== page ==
American Cat Fanciers Association        

Cymric Breed Synopsis

 

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  Cymric Breed Standard

 

 

 

 

 

The Cymric is the moderately longhaired version of the Manx. Except for the length of the fur, in all other respects, the two breeds are identical. Both breeds allow each other as out-crosses in ACFA and kittens are individually registered by hair length as to the breed. The Manx, a natural breed, originated on the Isle of Man, located in the Irish Sea, off the coast of Great Britain. Due to a mutation of the island's domestic cats, a strange tailless cat appeared. Over the years, the inter-breeding of tailless cats on the small island has led to this factor being a predominant gene among the cats.

According to Marjan Swantek, author of The Manx Cat, published in 1987 by TFH Publications, the longhaired gene was probably introduced to the population by a Norwegian Forest Cat, brought to the island by King Mangus of Norway.

The name Cymric (pronounced kim' rick) means Welsh; it was proposed since many longhaired Manx were observed in Wales, at one time. Initially, this name was used within all associations, but eventually, in some associations, the breed is called simply, Long Hair Manx. In ACFA, breeders have continued with the traditional name.

Their tail length classifies both Manx and Cymric cats. The ideal cat is a dimple rumpy, in which there is a complete absence of a tail. When gently touched, the total lack of a tail can be felt. The rumpy riser has a small piece of bone or cartilage at the end of its spine; in a relaxed state, this is not obvious. However, when excited, the rumpy riser can lift this little cartilage in an up and down motion. Both the rumpy and rumpy riser are eligible to be shown in championship classes. Other kittens may have a stump of a tail; these are called stumpies or stubbies. Still other kittens may have a full-length tail; some breeders will dock their tails so that they appear to be stumpies. Both the stumpies and tailed cats can not be shown in the championship classes. It should be noted that all kittens are registered as either Manx or Cymric, regardless of their tail length. In any given litter, there might be any combination of the tail lengths. It should also be noted that the tailless gene could be expressed too severely with the kitten having spina bifida. These unfortunate kittens can not walk properly and have bowel / bladder control problems. Most reputable breeders will have these kittens euthanized as soon as the problem becomes apparent. The tailless gene is a dominant gene which is lethal in the homozygous state (i.e. the kittens do not develop in the uterus) so all tailless cats are heterozygous. Because of the dominant nature of the gene, if a Manx or Cymric were to mate with any other cat, it is possible for tailless kittens to result; however, these are not considered to be pure-breed.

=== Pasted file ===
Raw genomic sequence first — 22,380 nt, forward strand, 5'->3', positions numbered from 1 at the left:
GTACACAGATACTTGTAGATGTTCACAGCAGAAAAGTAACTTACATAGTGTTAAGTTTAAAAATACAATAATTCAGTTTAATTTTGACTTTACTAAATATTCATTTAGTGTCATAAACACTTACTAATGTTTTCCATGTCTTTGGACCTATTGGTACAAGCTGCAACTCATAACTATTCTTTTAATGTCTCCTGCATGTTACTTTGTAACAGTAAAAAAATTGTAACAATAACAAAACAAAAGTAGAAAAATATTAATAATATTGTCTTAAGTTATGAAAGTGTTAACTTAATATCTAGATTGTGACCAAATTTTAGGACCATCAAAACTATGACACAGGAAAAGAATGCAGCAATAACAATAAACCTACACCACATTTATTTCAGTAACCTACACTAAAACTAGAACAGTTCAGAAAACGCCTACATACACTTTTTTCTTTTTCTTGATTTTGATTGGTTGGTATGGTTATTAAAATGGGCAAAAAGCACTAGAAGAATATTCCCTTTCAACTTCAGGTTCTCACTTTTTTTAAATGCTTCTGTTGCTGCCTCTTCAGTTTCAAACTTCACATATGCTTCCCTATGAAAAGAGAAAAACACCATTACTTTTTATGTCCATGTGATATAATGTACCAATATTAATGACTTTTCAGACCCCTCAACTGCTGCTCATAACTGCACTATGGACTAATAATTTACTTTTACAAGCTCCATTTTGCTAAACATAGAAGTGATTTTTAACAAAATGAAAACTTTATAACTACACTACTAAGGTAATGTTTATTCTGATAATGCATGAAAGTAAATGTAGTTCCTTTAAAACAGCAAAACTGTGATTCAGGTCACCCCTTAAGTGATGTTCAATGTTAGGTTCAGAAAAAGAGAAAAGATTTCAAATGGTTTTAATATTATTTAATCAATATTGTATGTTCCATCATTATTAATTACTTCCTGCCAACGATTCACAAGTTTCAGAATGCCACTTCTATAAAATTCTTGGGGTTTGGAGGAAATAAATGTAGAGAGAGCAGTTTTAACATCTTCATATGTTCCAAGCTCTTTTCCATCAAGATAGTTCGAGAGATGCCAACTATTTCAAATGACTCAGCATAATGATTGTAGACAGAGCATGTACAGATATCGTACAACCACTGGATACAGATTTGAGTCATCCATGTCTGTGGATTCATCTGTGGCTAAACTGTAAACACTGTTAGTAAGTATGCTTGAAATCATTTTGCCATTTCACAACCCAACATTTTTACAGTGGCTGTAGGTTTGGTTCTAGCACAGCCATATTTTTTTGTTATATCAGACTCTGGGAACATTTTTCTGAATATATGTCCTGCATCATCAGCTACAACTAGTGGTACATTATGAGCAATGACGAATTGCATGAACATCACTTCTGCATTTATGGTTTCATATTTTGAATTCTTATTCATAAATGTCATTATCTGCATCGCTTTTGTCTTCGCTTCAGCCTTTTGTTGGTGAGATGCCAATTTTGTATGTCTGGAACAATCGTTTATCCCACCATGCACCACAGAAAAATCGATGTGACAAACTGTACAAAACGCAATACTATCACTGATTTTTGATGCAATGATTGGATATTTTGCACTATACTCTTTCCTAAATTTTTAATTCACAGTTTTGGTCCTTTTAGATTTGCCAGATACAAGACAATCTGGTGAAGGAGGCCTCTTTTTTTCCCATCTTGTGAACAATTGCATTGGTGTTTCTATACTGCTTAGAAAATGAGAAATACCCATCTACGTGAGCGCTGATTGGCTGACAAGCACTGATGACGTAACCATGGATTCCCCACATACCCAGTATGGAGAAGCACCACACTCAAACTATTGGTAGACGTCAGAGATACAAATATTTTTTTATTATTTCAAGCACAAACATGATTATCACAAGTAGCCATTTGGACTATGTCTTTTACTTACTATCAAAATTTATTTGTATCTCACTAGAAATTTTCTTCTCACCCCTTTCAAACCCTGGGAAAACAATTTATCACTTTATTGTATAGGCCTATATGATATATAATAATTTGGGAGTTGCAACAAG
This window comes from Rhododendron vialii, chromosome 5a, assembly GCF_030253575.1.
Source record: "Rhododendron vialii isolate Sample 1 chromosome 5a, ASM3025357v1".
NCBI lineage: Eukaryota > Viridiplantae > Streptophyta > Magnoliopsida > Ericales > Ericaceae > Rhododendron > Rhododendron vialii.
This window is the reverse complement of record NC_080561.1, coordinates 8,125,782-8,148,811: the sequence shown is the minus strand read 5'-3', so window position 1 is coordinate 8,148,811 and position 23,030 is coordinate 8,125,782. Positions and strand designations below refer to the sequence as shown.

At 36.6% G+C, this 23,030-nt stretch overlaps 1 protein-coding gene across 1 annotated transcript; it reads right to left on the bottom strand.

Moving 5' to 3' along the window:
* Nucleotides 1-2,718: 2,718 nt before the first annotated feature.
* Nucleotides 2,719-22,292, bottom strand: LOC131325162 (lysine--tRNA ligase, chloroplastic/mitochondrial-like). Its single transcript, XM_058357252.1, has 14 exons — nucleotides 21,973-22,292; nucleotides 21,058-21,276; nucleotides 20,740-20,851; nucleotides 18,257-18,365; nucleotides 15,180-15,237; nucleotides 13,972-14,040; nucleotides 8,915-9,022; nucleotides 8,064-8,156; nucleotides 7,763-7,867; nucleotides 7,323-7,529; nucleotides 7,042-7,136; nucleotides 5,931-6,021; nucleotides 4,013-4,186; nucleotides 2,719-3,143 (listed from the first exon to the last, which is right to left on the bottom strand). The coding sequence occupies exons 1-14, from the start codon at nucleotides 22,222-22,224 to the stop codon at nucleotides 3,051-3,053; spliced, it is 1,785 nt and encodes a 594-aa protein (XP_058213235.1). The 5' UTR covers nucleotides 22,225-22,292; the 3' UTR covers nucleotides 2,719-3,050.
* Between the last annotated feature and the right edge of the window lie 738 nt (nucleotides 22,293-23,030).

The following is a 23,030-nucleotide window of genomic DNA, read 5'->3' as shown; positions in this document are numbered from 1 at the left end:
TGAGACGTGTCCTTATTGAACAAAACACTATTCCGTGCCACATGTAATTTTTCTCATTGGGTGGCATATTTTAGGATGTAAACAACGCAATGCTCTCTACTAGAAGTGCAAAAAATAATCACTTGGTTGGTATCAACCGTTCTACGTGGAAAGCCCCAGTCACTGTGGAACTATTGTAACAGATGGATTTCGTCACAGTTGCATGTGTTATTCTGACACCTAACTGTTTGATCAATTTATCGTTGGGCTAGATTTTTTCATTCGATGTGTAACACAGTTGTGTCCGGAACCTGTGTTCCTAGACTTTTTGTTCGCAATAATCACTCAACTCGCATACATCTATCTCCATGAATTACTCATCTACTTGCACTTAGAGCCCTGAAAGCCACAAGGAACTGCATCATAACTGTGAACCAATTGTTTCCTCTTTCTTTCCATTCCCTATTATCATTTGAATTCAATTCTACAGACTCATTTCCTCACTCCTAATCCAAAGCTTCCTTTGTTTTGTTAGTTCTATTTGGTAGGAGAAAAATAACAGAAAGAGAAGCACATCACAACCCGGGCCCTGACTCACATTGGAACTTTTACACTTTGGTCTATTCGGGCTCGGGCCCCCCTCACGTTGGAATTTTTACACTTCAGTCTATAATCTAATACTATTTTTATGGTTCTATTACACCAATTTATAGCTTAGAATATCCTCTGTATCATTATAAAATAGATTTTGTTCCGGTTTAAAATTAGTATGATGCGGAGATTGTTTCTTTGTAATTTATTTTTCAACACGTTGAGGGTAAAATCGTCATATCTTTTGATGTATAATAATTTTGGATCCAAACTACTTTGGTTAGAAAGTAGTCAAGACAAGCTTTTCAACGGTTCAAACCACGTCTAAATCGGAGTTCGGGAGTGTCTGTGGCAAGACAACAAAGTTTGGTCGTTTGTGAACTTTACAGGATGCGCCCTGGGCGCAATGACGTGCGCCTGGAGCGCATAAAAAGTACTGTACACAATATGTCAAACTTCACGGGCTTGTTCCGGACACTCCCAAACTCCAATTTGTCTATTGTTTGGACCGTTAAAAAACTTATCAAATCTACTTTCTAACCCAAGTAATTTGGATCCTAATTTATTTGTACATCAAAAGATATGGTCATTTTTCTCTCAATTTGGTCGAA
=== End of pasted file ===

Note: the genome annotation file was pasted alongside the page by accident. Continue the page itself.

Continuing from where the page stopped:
The double coat of a Cymric is a silky, medium length. When kittens are born, the coat is not that much different from a Manx. But, within a couple of weeks, the dense, plushy coat becomes obvious. A longhaired kitten may result from the breeding of two shorthaired if both carry the longhair recessive gene. If one parent is longhair, the kittens might be longhair or shorthair. If both parents are longhair, the entire litter will be longhair.

 

So, if one had two breeding cats (a Cymric and a Manx), it might take several litters to produce one show quality Cymric kitten. In addition to the tail status and hair length, other qualities that must be present in a show quality kitten include: a short, stocky body, a rounded head that is slightly longer than it is wide, a well-developed squarish muzzle with prominent whisker pads, large round eyes set at a slight angle downward toward the nose, tufted ears that when viewed from behind resemble the rocker of a cradle, a deep broad chest, sturdy front legs that are shorter than the hind legs, and a back that arches up in a gradual curve from the shoulder blades to the haunches with a round rump.

 

As household pets, these cats are superb. They tend to gravitate toward one person in the household. They become, literally, your best buddies. It is not unusual to find a Manx or Cymric in the lap of its owner or resting next to the owner. They are playful and energetic. Often, they will emit little trills of joy to be with you.

 



 

 

 

 

 

 

 

 

 

 

 

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